Super Mario Land
  • Genre:
    • Platformer
  • Platform:
    • Game Boy
  • Developer:
    • Nintendo
  • Publisher:
    • Nintendo
  • Released:
    • JP 04/21/1989
    • US 07/31/1989
    • UK 09/28/1990
Score: 75%

This review was published on 03/28/2013.

Super Mario Land is a side-scrolling platform game and the first Mario game developed for the Game Boy. It was a launch game for the handheld, because it was common back in those days for every Nintendo platform to launch with a Mario game. The idea here is that this is a portable Mario game that you can take with you to school or wherever you want. It was a novel idea at the time. That portability does come at a price, however. The Game Boy wasn't as powerful as a home console, so the games weren't as impressive as their console counterparts. Even though Super Mario Land was a launch title for the Game Boy, it wasn't packaged with the handheld itself. Instead, Tetris was the game packaged with Game Boys sold in North America. Nintendo of America figured that Tetris appealed to a wider audience than Mario did, so that was their reasoning. It looks like they were right, judging by the sales figures. Mario was still considered top dog, of course, and Super Mario Land sold a good amount of copies. Super Mario Land is a lot like the original Super Mario Bros. for the Nintendo Entertainment System, only not as good.

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Mario is super, and this is his land. Well, not really. A mysterious space alien named Tatanga kidnaps Princess Daisy from a place that goes by the name of Sarasaland, and Mario decides to save her. Mario is all about saving royal ladies, after all. Apparently, Tatanga wants to make Princess Daisy his bride, despite the differences in their species. I'm guessing the females on his home planet aren't terribly attractive, so he decided to embark on an intergalactic quest to find the hottest girl in the universe. The setup for this story is pretty ridiculous, even by the standards set in Mario games. I would say it's a nice change of pace, but it's not that different from what Mario normally does. Nintendo merely replaced Bowser with an alien and Princess Peach with Princess Daisy. Aliens are pretty cool, though. The real purpose behind the strange story to Super Mario Land is to allow Mario to explore foreign lands with plenty of strange things to encounter. Super Mario Land wants to let players know that this Mario game will try to defy convention a little bit with a few surprising elements that are unfamiliar to the Mario series. Super Mario Land does indeed accomplish that goal with mixed results.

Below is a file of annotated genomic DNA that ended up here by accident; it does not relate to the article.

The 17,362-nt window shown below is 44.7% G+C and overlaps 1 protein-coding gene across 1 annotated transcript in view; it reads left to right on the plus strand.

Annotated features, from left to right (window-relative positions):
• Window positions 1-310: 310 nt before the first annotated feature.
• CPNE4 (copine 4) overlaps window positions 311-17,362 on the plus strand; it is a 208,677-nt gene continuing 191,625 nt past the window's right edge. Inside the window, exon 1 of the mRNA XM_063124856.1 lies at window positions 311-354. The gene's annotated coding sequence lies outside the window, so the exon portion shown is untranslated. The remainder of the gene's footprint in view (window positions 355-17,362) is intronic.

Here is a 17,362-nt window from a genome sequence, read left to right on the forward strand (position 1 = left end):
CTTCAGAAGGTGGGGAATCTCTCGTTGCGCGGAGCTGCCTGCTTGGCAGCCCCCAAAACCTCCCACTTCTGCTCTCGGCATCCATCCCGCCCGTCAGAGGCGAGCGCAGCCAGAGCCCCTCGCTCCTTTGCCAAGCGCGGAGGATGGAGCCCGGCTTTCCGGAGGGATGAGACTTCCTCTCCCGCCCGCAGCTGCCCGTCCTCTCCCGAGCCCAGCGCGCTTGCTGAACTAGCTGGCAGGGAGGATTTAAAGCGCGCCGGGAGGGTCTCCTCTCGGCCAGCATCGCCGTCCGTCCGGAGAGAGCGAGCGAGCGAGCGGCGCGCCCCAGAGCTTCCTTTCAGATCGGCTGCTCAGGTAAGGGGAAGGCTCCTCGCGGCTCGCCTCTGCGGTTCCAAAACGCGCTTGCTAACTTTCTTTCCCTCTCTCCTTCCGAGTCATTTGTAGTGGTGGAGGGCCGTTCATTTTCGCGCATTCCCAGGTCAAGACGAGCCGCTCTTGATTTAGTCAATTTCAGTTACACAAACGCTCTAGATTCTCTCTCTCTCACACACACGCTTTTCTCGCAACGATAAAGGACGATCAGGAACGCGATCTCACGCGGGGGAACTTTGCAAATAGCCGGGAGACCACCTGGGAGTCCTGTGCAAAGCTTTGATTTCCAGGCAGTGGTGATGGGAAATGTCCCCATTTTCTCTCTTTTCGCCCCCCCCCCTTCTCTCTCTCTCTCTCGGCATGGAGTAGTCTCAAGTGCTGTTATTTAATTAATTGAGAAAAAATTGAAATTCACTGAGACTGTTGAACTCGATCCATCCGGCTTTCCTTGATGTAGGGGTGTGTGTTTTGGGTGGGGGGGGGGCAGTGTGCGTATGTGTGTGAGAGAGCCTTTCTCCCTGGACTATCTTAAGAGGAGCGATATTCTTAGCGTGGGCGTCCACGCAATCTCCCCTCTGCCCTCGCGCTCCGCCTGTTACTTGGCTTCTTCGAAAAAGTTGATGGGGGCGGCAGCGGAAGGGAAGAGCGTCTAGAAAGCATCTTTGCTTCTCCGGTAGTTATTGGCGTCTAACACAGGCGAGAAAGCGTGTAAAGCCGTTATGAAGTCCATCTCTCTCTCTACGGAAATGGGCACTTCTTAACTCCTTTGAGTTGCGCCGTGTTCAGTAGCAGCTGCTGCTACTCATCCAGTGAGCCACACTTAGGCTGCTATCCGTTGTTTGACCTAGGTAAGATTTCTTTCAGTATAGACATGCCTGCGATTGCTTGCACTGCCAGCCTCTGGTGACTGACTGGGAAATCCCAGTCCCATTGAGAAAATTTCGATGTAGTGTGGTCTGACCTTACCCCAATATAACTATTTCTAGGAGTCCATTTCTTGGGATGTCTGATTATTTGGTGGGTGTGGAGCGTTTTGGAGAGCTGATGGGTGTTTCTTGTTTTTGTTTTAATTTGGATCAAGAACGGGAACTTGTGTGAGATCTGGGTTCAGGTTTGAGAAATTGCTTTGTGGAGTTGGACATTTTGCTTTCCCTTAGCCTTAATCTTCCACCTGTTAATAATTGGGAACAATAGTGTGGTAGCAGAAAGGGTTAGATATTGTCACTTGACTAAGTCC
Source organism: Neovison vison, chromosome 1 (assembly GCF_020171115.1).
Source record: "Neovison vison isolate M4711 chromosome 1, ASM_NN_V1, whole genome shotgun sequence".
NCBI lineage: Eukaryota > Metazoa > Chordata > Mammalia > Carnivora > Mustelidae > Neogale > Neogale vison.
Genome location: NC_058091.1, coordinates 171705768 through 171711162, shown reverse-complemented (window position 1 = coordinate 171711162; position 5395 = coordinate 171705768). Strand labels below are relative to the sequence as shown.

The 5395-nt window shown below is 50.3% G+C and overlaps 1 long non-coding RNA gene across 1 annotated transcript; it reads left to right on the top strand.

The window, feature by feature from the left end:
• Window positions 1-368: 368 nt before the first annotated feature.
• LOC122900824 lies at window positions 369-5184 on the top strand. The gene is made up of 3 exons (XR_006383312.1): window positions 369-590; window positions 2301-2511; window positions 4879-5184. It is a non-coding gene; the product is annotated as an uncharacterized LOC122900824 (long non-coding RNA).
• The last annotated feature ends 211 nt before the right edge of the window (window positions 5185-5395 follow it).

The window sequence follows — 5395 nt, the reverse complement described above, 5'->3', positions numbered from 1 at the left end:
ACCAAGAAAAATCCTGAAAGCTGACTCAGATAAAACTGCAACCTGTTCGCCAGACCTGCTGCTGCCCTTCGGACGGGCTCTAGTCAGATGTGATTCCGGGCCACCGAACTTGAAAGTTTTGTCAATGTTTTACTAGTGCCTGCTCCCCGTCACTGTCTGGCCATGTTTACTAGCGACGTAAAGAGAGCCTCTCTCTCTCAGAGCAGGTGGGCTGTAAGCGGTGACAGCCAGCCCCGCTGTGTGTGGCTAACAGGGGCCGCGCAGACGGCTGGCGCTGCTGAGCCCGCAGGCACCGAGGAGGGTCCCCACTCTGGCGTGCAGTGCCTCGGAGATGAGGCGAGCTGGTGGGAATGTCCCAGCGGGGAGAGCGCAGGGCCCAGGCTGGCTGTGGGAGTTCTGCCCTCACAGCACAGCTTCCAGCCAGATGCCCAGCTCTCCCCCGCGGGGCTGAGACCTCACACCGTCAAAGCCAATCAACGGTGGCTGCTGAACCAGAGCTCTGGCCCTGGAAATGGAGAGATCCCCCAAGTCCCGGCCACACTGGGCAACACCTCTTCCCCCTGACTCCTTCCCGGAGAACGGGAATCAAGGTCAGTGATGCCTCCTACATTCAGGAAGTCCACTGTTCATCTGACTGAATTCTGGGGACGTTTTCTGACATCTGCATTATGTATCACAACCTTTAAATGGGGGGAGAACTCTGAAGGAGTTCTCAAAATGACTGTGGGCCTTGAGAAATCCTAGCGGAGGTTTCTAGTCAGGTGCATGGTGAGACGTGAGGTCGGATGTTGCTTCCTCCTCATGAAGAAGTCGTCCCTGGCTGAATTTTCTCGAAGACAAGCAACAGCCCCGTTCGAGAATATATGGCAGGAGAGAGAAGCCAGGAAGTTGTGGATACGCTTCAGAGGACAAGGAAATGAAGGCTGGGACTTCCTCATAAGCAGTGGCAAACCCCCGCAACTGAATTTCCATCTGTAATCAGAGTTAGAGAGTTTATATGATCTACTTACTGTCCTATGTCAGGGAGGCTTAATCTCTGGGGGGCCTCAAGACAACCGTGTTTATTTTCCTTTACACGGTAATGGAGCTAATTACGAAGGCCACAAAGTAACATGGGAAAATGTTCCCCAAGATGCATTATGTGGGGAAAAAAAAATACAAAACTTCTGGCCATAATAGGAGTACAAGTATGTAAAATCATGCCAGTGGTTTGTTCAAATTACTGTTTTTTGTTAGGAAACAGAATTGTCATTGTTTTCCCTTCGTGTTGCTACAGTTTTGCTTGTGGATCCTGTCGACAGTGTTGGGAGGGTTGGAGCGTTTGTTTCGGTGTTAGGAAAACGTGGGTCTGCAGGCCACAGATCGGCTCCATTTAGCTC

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The general game play mechanics in Super Mario Land are a lot like the mechanics of most Mario games. Mario can jump over pits and stomp onto his foes to defeat them. If players hold down the B button while moving, Mario will run faster and jump much farther, just like in practically every other Mario game. However, running at high speeds is dangerous in Super Mario Land, because it's very easy fall off ledges or run into enemies. It must be used with caution. Power-ups are also present in Super Mario Land, most of which were taken right out of the first Mario game. Mushrooms will make Mario grow big enough to smash bricks with his head and Stars grant Mario temporary invincibility. There is, however, a new power-up introduced in Super Mario Land. In normal Mario games, Fire Flowers would enable Mario to shoot fireballs at his foes as a projectile weapon, but Super Mario Land decides to change the role of the Fire Flower. Super Mario Land's Fire Flowers allow Mario to shoot balls, no joke. These balls will bounce around if they hit any nearby walls or ceilings, which can make them incredibly useful or incredibly useless, depending on the situation. It's a nice deviation from the norm, though it's good that this wasn't kept for future Mario games. Super Mario Land does a good job at providing familiar Mario mechanics while also adding a few new things.